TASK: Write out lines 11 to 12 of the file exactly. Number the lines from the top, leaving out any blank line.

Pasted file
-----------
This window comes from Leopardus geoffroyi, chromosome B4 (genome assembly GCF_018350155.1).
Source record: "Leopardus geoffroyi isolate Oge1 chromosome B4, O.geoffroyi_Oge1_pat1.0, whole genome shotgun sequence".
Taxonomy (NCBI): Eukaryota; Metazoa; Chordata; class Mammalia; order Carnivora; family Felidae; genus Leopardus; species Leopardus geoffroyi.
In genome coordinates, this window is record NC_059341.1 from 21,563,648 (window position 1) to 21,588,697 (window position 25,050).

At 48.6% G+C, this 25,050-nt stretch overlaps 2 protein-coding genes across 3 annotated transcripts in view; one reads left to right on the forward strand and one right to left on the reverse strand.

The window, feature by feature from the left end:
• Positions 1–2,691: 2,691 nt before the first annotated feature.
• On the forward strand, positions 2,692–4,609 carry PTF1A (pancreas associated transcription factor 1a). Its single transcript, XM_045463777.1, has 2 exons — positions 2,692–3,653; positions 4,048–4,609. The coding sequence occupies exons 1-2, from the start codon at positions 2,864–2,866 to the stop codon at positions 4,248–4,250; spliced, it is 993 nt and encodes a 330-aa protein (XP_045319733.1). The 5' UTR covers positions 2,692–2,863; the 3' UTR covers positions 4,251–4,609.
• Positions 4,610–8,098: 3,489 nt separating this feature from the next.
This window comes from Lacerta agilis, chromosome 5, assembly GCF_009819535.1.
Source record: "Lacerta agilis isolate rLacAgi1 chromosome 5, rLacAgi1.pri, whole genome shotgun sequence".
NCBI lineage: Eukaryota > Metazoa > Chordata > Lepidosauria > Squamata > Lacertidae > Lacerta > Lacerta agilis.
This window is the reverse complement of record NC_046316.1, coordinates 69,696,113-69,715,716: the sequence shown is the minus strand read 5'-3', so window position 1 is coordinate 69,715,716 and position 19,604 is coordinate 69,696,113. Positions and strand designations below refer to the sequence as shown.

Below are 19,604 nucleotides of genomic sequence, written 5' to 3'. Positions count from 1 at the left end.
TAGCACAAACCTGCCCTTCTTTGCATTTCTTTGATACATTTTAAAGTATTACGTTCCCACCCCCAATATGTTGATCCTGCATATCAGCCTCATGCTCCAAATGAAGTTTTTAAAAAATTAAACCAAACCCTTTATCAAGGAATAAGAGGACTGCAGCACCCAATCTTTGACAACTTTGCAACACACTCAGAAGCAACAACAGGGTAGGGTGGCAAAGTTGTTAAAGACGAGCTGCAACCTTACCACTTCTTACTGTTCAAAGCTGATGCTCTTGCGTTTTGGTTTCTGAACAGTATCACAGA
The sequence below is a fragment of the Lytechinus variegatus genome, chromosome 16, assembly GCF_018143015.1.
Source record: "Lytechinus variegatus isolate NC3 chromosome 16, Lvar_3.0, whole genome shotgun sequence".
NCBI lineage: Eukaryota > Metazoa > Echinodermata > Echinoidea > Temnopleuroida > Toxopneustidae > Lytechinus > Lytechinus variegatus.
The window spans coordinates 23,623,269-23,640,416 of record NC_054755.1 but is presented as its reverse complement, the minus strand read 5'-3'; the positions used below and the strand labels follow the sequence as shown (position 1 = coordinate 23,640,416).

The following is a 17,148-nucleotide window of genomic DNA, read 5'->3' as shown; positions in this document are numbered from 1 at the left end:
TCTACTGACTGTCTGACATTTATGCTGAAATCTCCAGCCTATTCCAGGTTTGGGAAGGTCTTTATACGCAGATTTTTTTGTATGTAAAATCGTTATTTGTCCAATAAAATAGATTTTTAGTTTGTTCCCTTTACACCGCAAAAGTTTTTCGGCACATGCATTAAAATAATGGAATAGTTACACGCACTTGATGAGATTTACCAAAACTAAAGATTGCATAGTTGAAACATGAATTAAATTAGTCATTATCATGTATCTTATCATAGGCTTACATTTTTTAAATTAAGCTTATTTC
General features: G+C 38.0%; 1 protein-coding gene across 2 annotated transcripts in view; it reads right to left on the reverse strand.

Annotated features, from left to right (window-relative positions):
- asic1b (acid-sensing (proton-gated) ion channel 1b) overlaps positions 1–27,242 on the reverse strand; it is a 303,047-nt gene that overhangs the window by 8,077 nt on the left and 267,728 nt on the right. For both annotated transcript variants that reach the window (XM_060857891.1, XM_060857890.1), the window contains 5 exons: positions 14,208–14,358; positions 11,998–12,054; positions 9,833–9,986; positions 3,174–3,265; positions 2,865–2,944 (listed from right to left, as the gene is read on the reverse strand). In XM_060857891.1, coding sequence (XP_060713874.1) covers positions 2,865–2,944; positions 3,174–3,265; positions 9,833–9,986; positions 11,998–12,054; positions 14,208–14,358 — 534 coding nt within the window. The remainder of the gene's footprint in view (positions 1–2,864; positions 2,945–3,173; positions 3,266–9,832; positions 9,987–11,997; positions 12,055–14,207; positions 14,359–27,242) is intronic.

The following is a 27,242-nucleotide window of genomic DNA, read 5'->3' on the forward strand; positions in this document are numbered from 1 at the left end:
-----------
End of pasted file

Source record: "Lacerta agilis isolate rLacAgi1 chromosome 5, rLacAgi1.pri, whole genome shotgun sequence".
NCBI lineage: Eukaryota > Metazoa > Chordata > Lepidosauria > Squamata > Lacertidae > Lacerta > Lacerta agilis.